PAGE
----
Unpublished Dispositionnotice: First Circuit Local Rule 36.2(b)6 States Unpublished Opinions May Be Cited Only in Related Cases.antonia Lara, Plaintiff, Appellant, v. Judge Thomas Fay, Defendant, Appellee, 915 F.2d 1557 (1st Cir. 1990)

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US Court of Appeals for the First Circuit - 915 F.2d 1557 (1st Cir. 1990) Sept. 19, 1990

Appeal from the United States District Court for the District of Rhode Island Raymond J. Pettine, Senior District Judge.

Antonia Lara on brief, pro se.

Michael P. DeFanti and Hinckley, Allen, Snyder & Comen on brief, for appellee.



Before BREYER, Chief Judge, and LEVIN H. CAMPBELL and CYR, Circuit Judges.


This appeal arises out of the aftermath of the divorce of the appellant's daughter, and the continuant post-divorce litigation in both state and federal court. The focus of concern is an order entered by Chief Justice Thomas Fay, then an Associate Justice of the Rhode Island Family Court, which awarded possession of the daughter's marital home to her ex-spouse. The appellant claims that the order violated her civil rights and caused pain, suffering, and property loss. She seeks to impose personal liability on Judge Fay for punitive and compensatory damages.

This is the relevant background. A 1982 interlocutory judgment of divorce, entered by Judge Fay, ordered, inter alia, that the marital home be conveyed to the appellant's daughter, Gladys Cok (Cok), who also became the physical custodian of the minor child. That conveyance was completed in August 1982. In July 1984, the Rhode Island Supreme Court affirmed the interlocutory divorce judgment with modifications only as to a counsel fee issue, and remanded to Family Court. Cok v. Cok, 479 A.2d 1184 (R.I.1984).

Subsequently, Judge Fay entered an order which, inter alia, granted exclusive use and possession of the marital home to the daughter's former husband who had assumed physical custody of the minor child, and ordered the wife "and any other persons ... tenanting that property [to] vacate the same forthwith." Cok v. Cok, No. K 79-0343, Order (R.I.Fam.Ct. Dec. 12, 1985) (the "December 1985 order"). This is the order which is the subject of the complaint. In March 1986 (the "March 1986 order"), Judge Fay vacated the December 1985 order finding that the Family Court had no jurisdiction over the property because it had been conveyed to the appellant, Antonia Lara, by Cok in December 1984. The court reaffirmed the 1982 assignment of the property to Cok as affirmed in 1984.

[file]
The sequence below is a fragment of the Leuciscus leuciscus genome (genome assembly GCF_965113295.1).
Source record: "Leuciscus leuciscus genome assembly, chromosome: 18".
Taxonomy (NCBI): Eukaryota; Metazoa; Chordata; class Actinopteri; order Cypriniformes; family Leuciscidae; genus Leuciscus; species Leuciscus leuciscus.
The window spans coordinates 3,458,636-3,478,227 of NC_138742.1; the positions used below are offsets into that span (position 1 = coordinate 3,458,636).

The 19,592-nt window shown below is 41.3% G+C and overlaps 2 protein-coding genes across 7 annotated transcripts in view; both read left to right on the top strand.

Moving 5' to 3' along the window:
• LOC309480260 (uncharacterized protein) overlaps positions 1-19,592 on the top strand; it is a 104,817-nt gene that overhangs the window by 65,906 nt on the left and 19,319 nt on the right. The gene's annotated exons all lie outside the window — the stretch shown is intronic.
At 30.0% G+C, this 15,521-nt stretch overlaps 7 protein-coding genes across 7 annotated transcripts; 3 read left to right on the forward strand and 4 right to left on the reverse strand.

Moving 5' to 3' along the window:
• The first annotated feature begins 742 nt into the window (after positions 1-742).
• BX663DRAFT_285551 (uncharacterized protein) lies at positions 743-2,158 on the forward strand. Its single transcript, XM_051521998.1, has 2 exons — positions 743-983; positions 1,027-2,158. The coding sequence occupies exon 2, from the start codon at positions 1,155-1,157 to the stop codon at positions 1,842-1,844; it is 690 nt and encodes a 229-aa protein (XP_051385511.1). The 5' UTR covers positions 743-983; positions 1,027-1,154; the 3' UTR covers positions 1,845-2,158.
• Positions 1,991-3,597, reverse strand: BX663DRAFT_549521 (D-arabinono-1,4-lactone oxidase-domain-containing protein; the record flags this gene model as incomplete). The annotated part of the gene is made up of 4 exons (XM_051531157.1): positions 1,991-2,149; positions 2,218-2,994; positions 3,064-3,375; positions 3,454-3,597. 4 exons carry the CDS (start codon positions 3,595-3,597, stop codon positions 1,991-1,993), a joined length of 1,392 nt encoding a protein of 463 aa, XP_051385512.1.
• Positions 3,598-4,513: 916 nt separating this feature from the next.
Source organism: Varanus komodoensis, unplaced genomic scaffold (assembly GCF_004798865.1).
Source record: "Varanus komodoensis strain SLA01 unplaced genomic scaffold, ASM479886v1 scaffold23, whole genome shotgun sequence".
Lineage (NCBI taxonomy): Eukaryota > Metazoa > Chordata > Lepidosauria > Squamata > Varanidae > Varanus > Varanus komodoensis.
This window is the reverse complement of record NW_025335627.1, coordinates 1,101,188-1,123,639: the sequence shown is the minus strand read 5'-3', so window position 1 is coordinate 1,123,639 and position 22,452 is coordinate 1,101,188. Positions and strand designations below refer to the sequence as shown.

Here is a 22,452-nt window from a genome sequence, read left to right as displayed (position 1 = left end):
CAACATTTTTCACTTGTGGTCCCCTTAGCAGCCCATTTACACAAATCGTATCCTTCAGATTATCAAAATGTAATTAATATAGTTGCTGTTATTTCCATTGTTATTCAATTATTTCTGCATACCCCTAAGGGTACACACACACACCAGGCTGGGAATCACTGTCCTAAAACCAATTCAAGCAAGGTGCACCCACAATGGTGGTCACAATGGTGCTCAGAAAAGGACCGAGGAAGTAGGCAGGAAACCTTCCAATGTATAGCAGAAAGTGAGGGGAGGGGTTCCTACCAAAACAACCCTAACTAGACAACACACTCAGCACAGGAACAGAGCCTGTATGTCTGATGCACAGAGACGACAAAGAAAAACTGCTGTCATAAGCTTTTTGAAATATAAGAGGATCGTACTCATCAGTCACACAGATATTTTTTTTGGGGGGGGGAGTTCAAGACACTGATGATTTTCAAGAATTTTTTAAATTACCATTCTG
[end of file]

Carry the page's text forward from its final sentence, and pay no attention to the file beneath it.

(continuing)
On appeal from the March 1986 order the Rhode Island Supreme Court considered, without express reference to Cok's 1984 conveyance to the appellant, whether or not the Family Court retained post-divorce jurisdiction over the property under R.I.G.L. Secs. 8-10-3 and 15-5-16.1 when changed circumstances necessitated the appointment of a new custodial parent and also, as here, implicated the marital domicile. The Supreme Court concluded that the March 1986 order reversing the December 1985 vacate order might have been based on an error of law. The March 1986 order was vacated and the case was remanded to the Family Court for reconsideration of the issue. Cok v. Cok, 533 A.2d 534, 536 (R.I.1987), cert. denied, 488 U.S. 801 (1988). A subsequent appeal, on unrelated issues, Cok v. Cok, 558 A.2d 205, 206 (R.I.1989), refers to the authorized transfer of physical possession of the marital domicile to Cok's former spouse in order that the minor child could continue to live there, but nothing in the record before us indicates what action the Family Court took on the possession issue upon remand.